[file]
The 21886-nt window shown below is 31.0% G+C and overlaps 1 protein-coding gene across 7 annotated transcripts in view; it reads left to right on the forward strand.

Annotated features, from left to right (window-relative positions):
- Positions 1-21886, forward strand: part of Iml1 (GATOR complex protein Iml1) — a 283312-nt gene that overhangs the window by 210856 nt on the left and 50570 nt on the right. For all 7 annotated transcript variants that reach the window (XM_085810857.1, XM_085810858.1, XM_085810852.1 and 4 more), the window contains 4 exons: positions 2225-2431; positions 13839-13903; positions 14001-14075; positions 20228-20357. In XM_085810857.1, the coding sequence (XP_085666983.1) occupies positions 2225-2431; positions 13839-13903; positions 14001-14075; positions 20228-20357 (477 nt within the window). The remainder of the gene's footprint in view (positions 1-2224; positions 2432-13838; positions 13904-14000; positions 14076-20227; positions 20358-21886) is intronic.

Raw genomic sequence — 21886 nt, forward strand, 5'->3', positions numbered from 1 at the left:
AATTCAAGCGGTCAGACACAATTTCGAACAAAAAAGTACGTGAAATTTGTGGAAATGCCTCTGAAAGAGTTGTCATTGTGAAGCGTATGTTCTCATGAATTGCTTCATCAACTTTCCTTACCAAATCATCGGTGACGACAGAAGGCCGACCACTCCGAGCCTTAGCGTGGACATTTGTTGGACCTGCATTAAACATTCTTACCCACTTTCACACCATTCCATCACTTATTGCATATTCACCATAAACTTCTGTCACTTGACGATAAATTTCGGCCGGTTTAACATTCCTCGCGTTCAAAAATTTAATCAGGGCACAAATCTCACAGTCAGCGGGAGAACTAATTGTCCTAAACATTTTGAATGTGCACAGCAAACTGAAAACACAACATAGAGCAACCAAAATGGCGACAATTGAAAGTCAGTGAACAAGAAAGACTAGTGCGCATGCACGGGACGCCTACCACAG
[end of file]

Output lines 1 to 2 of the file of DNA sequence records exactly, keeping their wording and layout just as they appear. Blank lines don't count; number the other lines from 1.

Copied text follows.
The 21886-nt window shown below is 31.0% G+C and overlaps 1 protein-coding gene across 7 annotated transcripts in view; it reads left to right on the forward strand.

Annotated features, from left to right (window-relative positions):